act dishonestly or unfairly in order to gain an advantage, esp. in a game or examination.
"she always cheats at cards"
avoid (something undesirable) by luck or skill.
"she cheated death in a spectacular crash"
We assume that cheating is a bad thing. It's not. Nancy Rosen at Personal Branding, offered this take on cheating, and it is utterly brilliant.
A whole lot of people are making resolutions right now, and not one of those goals is: I will master the art of cheating. Yet the truth is, all high achievers are expert at cheating, because cheating is the secret to success.
When you shadow leading entrepreneurs, CEOs of Global 2000 companies, world class athletes, master mechanics, and prolific inventors: you see them cheat constantly. That is, they spare themselves any extra work, when less will do.
They spare themselves the stress of winning popularity contests, unless the prize is big enough. They often ask forgiveness rather than permission, because it’s faster that way.
This doesn’t mean they cheat on their taxes, partners or exams.
Psychologist Albert Ellis calls their systems “elegant.” They are free of unnecessary psychological or physical strain, as it relates to the process of getting things done.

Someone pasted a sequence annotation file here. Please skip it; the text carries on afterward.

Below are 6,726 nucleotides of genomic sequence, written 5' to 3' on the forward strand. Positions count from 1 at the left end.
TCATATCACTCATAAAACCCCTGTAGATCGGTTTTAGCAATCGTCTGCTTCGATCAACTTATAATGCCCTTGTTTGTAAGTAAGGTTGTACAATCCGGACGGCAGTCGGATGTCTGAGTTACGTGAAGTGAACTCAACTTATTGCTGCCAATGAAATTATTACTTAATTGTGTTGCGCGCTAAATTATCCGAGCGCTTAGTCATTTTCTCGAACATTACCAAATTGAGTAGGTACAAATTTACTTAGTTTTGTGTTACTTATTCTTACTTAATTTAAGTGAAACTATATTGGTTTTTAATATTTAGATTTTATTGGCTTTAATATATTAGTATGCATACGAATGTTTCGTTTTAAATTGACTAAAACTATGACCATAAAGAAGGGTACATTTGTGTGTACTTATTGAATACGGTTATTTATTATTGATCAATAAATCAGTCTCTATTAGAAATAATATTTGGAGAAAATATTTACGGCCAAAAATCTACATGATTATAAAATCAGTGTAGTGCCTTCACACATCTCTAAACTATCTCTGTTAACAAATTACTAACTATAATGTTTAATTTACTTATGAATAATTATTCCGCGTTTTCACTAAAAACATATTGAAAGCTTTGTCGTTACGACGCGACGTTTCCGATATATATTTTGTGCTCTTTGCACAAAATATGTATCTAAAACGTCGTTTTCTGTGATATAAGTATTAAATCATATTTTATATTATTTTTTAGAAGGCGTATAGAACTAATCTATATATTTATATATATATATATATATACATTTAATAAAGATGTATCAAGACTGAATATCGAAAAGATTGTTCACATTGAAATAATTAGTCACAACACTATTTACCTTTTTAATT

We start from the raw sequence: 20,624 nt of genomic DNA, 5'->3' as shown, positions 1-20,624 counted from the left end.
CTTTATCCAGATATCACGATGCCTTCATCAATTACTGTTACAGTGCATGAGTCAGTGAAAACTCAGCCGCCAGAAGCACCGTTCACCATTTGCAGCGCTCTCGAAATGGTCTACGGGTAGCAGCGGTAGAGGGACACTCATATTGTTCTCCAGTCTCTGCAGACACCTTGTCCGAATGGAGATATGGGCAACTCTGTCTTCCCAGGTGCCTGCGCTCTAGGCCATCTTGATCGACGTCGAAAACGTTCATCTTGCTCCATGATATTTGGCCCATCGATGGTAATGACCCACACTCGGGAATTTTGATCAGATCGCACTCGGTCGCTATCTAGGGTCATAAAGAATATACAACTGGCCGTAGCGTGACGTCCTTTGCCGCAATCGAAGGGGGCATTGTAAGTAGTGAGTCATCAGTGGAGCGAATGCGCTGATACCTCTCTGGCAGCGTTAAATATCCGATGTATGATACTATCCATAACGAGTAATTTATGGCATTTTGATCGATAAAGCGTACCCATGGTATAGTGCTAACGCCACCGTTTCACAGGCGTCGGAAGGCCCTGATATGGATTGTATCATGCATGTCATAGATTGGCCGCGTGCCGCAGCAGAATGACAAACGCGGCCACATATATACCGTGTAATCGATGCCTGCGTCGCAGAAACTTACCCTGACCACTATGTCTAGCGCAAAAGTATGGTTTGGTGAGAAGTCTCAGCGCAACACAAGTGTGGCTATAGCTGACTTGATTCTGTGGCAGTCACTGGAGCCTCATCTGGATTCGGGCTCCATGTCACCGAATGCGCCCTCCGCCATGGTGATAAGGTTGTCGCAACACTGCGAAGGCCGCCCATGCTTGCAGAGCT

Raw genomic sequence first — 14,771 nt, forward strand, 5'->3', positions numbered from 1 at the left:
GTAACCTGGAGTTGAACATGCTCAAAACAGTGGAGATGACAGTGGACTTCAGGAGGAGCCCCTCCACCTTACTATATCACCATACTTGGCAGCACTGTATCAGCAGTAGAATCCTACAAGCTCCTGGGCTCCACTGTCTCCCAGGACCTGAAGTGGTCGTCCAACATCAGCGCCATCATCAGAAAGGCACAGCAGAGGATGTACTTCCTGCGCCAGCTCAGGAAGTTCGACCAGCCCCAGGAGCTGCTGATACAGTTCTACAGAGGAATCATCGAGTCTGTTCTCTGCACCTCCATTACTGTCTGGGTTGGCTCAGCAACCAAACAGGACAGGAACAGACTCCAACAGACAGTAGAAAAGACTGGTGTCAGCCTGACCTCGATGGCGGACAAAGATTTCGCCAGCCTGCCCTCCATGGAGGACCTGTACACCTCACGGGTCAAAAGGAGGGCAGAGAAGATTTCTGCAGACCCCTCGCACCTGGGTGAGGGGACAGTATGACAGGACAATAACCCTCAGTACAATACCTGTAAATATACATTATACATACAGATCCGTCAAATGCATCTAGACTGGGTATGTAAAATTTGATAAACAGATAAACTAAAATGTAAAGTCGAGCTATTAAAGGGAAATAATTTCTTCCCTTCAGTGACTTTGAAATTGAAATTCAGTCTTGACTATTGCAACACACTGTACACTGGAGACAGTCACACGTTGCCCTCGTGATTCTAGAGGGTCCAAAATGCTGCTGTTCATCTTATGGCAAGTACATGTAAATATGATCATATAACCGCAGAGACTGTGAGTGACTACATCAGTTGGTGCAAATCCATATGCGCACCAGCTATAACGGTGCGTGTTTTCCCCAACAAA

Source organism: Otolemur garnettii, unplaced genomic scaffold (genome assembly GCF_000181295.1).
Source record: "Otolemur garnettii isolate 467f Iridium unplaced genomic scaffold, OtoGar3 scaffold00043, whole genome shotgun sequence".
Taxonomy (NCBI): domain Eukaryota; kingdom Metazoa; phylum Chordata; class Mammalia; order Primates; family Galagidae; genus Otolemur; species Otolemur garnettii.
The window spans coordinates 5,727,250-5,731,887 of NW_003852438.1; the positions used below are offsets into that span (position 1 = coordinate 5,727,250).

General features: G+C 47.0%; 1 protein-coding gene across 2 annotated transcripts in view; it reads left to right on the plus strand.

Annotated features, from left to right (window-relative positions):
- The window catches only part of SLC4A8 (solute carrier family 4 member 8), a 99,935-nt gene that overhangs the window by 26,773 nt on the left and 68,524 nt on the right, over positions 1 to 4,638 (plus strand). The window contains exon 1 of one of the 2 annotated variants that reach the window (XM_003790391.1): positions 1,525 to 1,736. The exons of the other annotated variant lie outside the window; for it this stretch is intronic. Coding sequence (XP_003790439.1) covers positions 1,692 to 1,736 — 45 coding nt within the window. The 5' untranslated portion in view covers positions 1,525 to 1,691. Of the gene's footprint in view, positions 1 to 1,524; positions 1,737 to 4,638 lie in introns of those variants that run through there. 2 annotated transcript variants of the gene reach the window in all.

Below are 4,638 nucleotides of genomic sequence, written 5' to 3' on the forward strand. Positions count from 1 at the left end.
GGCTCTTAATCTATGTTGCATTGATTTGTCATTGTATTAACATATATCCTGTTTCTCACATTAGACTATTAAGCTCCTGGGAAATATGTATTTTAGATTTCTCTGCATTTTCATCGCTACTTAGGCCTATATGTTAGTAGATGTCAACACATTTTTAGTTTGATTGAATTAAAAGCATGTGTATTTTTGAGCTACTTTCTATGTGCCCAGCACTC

Their actions are streamlined, and wherever possible, they have ritualized what works best into a set of procedures or criteria.
They avoid revisiting old drama, feeling stuck, and negativity.
They constantly listen to their own insights, rather than the opinions or judgments thrown their way. They’re not addicted to positive regard and they’re not deterred by unconstructive criticism.
Consistently high achievers look like they are cheating, because they work faster and produce more and better outcomes. That’s because they observe and measure themselves at the same time they take action, which takes incredible stillness of the mind while the body is at work.
Surfers, extreme downhill mountain bikers, and other successful athletes have this mind-body synchronization down pat. That’s why when we watch them perform feats beyond what most of us believe is possible, we often say: “he cheated death.”
In fact, these elite athletes make corrections in flight, because they are so deeply in flow they somehow bend the rules of physics a bit. After staying in control of a bad trip, you might hear them say, “I cheated the landing.” They may pull up short or come down with their equipment and body in a less than picture perfect pose, but they continue to devour the course, get big air or tail whip with as much speed as a body can bear (and then some).
Successful people in business do the same kind of cheating. They avoid perfection, they go even when they don’t know all the right answers and they don’t strike poses.